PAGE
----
Special Areas of Conservation (SAC)
Special Areas of Conservation are the most important sites for wildlife in the UK and are of international importance for their wildlife and habitats. They are protected by the European Union's Habitats Directive and are a vital part of global efforts to conserve the world's biodiversity.
Hastings Cliffs Special Area of Conservation is the only SAC in the borough. Hastings Cliffs is part of the wider Hastings Country Park Nature Reserve and follows the coast from Rock-a-Nore at the Old Town to Fairlight.
Hastings Cliffs are an area of actively eroding soft rock cliff on the south coast of England. They include the most southerly exposures of the lower Hastings Beds.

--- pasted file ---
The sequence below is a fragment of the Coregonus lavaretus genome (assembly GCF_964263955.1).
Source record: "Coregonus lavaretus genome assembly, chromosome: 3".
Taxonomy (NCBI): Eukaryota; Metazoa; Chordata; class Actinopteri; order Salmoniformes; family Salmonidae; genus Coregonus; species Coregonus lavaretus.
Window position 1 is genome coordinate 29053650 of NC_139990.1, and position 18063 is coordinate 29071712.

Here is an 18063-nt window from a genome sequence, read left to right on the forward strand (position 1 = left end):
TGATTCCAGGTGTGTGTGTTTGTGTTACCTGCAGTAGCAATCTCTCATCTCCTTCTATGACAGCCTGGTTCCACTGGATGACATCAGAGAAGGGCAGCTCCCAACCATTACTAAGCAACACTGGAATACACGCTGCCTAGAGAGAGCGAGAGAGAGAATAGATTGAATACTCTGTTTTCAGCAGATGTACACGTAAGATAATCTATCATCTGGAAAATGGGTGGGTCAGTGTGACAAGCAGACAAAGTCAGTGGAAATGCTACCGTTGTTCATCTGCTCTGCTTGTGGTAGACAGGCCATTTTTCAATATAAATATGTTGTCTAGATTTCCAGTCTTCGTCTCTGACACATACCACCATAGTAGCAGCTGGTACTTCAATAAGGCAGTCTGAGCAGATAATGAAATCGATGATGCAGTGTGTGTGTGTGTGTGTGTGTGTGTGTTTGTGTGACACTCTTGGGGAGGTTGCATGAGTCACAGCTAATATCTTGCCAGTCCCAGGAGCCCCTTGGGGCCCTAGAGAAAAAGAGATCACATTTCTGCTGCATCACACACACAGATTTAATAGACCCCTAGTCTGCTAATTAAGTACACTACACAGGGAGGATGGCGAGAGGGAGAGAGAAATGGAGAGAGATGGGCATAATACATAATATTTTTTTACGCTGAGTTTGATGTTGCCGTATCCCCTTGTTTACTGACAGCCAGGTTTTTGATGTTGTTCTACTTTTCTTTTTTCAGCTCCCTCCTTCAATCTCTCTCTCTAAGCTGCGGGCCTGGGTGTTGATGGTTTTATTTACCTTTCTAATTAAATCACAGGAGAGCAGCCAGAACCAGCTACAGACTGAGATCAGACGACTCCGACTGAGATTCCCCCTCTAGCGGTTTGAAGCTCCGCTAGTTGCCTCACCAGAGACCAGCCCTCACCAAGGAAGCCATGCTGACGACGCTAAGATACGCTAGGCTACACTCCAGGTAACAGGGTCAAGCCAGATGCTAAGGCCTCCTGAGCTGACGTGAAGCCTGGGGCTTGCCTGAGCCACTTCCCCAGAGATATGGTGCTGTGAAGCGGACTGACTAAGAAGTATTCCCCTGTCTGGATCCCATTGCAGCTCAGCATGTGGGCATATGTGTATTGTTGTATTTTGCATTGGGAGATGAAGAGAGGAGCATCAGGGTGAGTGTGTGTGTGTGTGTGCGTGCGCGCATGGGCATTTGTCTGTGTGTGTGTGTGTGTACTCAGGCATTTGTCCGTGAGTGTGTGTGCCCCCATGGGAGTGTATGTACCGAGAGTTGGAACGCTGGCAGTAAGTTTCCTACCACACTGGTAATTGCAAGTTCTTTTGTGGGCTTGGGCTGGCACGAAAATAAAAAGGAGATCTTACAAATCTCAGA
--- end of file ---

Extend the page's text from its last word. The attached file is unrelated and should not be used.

The site contains three valleys cut into the strata, which support woodland and scrub habitats with unusual bryophyte flora. Closer to the sea the maritime influence stunts the trees, but other bryophytes become important here, with one species, Fragrant Crestwort (Lophocolea fragrans), at its only south-east England locality. Maritime scrub and coastal heathland are found closer to the cliff edge, with grassland supporting maritime species such as sea thrift (Armeria maritima).
The clays and sands that form the cliff slopes are eroding and support a range of habitats from bare ground and flushes to maritime grassland, scrub and woodland, reflecting the successional development of vegetation following cliff-falls.
The full citation and conservation objectives are also found at Natural England's website.
Got a question about parks and gardens?
ContentThe content on this page is the responsibility of our Parks and Gardens team.